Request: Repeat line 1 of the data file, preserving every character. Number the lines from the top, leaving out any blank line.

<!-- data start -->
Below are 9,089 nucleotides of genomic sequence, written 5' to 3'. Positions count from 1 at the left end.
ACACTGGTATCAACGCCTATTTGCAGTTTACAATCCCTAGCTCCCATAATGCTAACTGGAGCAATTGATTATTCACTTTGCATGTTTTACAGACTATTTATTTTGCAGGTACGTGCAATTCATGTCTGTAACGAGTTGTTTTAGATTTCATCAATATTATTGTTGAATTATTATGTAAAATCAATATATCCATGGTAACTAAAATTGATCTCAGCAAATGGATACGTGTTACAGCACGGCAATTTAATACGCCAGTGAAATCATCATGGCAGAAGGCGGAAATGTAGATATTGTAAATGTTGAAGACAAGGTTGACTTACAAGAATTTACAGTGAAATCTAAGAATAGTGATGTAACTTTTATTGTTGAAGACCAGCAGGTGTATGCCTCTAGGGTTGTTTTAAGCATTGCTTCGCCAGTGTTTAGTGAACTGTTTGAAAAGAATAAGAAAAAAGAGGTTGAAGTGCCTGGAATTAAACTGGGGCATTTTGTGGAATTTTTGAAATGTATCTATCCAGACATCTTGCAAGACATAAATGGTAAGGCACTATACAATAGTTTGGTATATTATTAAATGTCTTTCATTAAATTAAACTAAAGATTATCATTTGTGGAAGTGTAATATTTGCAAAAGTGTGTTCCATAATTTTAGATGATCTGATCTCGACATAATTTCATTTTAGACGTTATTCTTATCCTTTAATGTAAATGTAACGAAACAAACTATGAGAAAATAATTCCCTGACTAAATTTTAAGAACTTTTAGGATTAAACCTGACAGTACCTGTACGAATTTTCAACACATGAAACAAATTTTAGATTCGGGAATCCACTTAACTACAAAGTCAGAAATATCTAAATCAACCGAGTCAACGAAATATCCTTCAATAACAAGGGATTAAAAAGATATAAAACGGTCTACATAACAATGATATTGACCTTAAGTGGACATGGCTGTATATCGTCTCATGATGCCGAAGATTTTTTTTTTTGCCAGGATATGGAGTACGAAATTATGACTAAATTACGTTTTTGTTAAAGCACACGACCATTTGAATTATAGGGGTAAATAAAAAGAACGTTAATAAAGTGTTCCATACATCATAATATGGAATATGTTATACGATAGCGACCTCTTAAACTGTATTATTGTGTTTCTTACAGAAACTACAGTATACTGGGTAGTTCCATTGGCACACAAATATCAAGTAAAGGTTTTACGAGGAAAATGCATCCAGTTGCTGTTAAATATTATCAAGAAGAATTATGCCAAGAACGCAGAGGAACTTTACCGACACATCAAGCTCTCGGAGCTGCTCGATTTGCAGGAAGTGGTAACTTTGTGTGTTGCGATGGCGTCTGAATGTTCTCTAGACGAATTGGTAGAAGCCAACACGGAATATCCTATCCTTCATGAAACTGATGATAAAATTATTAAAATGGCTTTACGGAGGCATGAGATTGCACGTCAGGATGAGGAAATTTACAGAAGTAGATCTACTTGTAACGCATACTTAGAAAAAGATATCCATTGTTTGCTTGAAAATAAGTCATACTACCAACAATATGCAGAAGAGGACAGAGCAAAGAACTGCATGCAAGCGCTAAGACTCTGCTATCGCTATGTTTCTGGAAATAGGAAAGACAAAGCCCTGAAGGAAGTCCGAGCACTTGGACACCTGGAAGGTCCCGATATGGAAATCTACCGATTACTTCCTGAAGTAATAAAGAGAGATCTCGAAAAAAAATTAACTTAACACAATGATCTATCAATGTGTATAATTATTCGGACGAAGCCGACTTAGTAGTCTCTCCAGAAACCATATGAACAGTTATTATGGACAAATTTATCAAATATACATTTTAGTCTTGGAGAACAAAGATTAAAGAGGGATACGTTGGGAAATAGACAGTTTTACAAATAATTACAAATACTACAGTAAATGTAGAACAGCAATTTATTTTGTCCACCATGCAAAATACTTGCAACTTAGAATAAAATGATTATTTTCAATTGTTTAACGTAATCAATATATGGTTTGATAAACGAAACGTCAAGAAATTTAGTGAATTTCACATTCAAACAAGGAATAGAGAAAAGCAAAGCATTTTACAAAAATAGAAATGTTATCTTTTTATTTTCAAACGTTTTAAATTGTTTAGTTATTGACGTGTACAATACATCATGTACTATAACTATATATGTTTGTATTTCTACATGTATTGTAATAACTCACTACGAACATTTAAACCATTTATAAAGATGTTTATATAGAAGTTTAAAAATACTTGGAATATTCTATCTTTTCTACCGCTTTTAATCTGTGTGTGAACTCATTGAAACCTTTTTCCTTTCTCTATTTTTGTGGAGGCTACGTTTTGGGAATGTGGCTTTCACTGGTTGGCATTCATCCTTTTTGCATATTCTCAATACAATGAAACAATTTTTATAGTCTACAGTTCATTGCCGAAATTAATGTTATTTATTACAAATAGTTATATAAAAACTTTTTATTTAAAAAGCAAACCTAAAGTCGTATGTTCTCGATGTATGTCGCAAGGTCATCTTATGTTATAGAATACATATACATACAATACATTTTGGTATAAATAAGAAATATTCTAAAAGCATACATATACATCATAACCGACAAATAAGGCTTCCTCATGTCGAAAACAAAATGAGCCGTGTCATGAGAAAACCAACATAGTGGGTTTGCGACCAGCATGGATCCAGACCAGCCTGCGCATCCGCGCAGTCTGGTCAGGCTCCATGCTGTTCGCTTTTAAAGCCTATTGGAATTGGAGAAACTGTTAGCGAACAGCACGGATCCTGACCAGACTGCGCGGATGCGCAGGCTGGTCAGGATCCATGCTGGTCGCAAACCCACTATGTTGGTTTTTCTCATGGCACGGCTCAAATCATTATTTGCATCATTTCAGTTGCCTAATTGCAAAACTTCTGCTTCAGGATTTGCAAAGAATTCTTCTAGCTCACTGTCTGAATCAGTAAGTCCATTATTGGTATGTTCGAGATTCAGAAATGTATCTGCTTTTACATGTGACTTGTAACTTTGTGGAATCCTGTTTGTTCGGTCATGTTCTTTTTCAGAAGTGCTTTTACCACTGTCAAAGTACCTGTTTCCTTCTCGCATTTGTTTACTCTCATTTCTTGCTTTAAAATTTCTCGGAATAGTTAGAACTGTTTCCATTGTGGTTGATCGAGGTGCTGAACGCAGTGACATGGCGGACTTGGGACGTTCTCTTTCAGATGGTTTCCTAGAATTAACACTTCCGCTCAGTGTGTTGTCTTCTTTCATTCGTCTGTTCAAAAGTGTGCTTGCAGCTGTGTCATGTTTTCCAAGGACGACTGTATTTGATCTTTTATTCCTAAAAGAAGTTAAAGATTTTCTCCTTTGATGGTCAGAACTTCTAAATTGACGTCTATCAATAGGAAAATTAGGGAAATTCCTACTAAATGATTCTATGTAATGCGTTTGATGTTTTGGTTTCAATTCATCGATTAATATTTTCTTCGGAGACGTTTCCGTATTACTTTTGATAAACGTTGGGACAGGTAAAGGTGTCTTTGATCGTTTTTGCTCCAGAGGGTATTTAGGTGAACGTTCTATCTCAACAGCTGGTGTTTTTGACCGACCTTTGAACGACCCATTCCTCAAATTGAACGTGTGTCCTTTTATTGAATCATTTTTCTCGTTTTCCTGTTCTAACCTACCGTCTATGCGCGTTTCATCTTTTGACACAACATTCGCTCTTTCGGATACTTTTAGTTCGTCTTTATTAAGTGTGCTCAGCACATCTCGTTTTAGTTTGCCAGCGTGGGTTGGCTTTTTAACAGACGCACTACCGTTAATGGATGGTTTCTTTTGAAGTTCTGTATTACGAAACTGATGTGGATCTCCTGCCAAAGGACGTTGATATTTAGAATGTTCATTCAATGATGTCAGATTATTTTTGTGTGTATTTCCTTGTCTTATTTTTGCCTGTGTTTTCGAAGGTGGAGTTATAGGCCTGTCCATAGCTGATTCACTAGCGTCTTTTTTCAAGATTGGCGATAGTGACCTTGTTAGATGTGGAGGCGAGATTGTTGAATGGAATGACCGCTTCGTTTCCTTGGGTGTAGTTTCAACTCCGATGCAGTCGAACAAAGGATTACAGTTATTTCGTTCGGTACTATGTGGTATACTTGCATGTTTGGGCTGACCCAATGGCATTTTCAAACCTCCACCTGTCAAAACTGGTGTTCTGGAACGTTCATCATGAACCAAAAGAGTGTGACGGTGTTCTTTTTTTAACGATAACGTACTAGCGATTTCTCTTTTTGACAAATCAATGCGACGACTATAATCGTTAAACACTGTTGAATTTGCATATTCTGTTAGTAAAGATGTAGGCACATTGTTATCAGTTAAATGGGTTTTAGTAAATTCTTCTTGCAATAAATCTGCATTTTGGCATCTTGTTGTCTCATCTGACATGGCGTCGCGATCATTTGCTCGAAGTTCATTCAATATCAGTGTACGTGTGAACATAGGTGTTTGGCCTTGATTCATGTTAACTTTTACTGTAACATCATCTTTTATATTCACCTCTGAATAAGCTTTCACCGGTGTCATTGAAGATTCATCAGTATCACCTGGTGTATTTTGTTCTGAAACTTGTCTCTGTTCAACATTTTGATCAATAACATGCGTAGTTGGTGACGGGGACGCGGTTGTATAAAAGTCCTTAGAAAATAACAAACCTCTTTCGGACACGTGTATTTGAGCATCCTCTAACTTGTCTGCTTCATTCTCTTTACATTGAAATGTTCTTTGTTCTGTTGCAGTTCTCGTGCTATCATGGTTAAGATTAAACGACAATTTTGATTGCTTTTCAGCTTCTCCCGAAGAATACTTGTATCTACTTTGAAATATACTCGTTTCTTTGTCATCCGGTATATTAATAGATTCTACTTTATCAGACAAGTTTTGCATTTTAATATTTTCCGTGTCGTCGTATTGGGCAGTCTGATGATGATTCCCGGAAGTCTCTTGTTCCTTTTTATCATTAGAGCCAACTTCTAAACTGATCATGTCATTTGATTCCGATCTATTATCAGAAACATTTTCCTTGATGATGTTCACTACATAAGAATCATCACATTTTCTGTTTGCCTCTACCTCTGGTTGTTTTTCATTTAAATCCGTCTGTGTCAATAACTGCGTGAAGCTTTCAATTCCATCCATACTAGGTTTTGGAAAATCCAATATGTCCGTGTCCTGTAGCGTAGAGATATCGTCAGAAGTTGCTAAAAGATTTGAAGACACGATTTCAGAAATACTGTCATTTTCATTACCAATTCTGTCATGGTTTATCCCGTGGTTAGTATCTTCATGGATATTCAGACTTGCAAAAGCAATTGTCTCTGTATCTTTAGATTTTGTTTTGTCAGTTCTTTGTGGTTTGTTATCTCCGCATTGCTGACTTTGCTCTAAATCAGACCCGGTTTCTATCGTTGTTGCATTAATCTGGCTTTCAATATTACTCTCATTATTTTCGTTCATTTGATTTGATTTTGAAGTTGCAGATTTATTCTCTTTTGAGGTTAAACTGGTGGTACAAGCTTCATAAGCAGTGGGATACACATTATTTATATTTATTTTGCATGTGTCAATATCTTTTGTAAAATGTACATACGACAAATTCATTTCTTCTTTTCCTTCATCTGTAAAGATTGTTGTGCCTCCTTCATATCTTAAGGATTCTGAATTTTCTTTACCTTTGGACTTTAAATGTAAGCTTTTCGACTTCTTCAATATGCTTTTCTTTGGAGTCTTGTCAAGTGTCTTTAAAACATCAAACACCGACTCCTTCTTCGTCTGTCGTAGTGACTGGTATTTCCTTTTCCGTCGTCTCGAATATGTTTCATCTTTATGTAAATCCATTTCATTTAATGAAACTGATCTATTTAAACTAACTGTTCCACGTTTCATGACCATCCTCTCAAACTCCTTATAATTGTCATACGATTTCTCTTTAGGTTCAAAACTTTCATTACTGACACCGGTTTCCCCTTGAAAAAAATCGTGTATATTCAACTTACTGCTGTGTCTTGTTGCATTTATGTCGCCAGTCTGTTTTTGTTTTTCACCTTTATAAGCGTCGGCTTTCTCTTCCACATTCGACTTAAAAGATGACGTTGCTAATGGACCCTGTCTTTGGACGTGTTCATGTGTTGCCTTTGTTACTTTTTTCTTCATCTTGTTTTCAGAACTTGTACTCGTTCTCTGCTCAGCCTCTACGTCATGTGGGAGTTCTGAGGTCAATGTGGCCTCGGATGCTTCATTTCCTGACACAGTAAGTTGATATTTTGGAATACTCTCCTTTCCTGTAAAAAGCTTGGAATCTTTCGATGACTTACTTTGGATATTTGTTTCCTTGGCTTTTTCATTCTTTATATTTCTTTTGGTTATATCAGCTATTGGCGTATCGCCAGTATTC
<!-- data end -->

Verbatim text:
Below are 9,089 nucleotides of genomic sequence, written 5' to 3'. Positions count from 1 at the left end.